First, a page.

ZIMBABWE’S tourism industry has recovered by healthy margins in the past two months underpinned by an aggressive domestic market, helping it overcome pandemic setbacks that ended with 9 000 job cuts, an industry executive said.
In an interview with businessdigest, Hospitality Association of Zimbabwe (HAZ) president Farai Chimba warned that the effects of the labour bloodbath would be felt over many years as some exits would be “permanent”.
However, he said the future was positive, especially if the government intervenes with a mix of grants and cheap loans to accelerate the recovery process.
He spoke as new Finance ministry data showed on Wednesday Zimbabwe lifted average hotel room occupancy rate to 34% during the first quarter from 14% during the same period last year.
It was one of the most aggressive recoveries since nations began relaxing travel curbs last year, but it fell short of downturns in arrivals of up to 90% recorded as Covid-19 shook markets in 2020.
The ministry said international arrivals stood at 126 955 during the period, “an improvement when compared to the same period last year”.
Of the 126 955, about 62,7% were African arrivals, while 20,9% landed from Europe.
The HAZ president said he was confident the industry had built stronger foundations for recovery.
“We are happy with the progress so far made in the recovery process,” Chimba told businessdigest. “The domestic market remains strong. City and country hotels have posted above 60% occupancy rates.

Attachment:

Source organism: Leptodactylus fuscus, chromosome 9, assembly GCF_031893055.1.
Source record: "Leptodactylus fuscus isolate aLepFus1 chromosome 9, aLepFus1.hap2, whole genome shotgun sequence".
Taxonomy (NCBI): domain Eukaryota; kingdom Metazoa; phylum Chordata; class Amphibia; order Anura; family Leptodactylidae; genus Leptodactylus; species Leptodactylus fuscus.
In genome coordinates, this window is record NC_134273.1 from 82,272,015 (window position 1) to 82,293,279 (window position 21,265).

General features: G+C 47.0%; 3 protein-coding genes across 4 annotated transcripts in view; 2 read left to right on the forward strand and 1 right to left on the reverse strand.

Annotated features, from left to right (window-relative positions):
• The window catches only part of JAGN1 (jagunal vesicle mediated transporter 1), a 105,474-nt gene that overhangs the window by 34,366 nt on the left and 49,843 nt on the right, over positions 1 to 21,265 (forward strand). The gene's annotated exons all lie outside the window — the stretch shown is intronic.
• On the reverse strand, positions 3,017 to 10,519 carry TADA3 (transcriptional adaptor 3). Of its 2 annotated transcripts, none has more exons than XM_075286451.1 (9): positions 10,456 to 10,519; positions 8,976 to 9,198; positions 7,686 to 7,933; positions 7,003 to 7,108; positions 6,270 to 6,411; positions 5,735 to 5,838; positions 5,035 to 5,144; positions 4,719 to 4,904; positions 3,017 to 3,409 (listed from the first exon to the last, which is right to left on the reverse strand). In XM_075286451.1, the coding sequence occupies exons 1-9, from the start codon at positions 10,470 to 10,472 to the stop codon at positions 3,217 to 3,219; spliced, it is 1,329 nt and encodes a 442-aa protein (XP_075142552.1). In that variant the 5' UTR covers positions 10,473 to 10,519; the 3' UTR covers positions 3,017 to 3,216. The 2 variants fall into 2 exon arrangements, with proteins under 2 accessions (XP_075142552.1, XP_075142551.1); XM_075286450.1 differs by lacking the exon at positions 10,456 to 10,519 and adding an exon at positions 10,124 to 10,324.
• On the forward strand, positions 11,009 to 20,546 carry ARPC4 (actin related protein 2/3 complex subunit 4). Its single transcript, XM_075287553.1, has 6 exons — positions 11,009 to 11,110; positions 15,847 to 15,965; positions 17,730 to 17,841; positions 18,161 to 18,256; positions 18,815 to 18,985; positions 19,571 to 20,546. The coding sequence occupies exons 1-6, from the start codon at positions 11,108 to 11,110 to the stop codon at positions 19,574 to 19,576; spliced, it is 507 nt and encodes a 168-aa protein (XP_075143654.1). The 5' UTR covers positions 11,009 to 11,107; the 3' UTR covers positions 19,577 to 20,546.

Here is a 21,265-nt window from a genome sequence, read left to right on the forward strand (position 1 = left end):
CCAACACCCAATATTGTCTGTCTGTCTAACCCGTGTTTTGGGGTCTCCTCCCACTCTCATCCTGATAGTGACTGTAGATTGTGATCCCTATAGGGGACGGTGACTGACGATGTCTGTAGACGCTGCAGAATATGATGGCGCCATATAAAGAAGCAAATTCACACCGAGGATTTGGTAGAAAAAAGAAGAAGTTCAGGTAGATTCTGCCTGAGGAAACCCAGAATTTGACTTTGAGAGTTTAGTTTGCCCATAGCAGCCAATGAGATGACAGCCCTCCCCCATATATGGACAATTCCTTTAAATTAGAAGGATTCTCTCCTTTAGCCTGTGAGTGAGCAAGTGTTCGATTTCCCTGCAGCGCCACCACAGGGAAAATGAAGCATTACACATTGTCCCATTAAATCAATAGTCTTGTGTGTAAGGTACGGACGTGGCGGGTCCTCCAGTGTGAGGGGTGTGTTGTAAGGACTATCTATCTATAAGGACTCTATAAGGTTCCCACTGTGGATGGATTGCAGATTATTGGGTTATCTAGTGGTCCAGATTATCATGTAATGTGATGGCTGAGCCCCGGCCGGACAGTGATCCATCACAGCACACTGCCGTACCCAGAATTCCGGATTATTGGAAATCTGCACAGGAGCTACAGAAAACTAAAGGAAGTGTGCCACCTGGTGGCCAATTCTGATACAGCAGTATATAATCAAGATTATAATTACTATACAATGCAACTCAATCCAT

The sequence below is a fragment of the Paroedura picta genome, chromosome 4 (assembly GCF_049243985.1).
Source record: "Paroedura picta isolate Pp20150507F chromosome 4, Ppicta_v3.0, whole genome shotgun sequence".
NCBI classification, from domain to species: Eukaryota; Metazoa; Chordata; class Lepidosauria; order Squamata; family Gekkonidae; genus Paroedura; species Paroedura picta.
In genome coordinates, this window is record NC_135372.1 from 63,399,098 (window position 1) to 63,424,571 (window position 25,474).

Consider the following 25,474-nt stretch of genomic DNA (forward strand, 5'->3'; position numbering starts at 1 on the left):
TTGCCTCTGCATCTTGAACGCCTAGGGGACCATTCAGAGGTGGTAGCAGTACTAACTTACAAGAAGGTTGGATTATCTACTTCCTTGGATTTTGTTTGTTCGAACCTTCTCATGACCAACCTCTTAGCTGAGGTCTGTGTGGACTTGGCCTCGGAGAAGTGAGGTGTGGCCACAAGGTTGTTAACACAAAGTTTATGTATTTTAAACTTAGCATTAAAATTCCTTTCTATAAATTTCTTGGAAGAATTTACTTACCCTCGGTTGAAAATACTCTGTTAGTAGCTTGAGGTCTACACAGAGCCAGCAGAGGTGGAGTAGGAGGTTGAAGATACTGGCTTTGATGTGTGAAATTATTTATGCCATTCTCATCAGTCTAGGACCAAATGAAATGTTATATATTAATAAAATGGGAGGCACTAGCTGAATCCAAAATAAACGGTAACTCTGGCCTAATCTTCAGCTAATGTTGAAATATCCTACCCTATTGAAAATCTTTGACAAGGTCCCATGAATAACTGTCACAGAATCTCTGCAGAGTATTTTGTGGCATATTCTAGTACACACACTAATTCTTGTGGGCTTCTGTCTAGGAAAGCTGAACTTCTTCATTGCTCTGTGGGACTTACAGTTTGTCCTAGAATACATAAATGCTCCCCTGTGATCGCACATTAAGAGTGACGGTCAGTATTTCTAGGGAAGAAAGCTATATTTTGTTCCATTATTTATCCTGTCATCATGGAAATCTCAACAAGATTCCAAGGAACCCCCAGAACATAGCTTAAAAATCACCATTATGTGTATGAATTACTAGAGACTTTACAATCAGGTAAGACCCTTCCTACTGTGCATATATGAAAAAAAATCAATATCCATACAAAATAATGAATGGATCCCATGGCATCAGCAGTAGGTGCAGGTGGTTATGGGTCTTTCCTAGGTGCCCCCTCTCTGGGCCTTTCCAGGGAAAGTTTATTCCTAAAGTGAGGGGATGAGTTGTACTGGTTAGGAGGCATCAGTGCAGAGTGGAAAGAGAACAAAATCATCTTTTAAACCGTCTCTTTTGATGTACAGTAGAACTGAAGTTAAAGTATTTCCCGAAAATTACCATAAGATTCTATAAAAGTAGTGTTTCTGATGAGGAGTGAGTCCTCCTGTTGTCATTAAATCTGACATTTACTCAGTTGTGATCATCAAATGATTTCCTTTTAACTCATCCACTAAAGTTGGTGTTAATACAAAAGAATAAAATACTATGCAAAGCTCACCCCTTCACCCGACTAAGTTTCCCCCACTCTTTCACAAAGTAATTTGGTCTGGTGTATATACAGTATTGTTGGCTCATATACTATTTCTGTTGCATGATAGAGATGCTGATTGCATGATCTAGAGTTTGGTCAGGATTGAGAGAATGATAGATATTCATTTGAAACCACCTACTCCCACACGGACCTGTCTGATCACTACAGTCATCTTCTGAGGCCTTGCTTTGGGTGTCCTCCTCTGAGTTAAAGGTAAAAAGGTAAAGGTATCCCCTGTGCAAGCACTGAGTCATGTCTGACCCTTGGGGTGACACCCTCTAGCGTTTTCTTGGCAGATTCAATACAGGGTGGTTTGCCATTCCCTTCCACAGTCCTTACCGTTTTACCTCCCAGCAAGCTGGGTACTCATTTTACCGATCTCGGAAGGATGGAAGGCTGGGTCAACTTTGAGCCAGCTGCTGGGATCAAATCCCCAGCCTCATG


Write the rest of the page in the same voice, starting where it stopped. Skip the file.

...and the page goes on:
“Resorts, while lagging behind, have seen an upswing since April after the opening of borders and easing of entry requirements for vaccinated travellers.
“It is estimated that over 9 000 jobs were lost in the sector (at the height of the pandemic), with most leaving the industry permanently.”
Decisions by governments at the height of the Covid-19 scourge to ground airlines and restrict international travel pushed foreign tourist arrivals into Zimbabwe down by 90% in 2020 — the biggest plunge in 40 years — before more write-downs shook the market last year.
The sector’s darkest patch almost grounded the economy after losing US$1 billion in potential revenue during the first year of the outbreak.
“A financing cocktail is needed that gives lower interest rates along with grants and concessions on some of the licences and statutory obligations that haunt the industry among a few,” Chimba said.
“As global travel resumes, key travel destinations include Africa. In Africa, we must be geared up for new travel trends. We have no doubt we can achieve the accelerated growth that comes with it with sound marketing and promotional initiatives on the global and regional markets. There are immediate and long-term issues that need to be attended to.
“Some of the key ones are rebuilding the sector out of Covid-19. We must look at what resources are available to retool and uplift the national product; human capital capacity building is also key in driving value for stakeholders in our sector,” he added.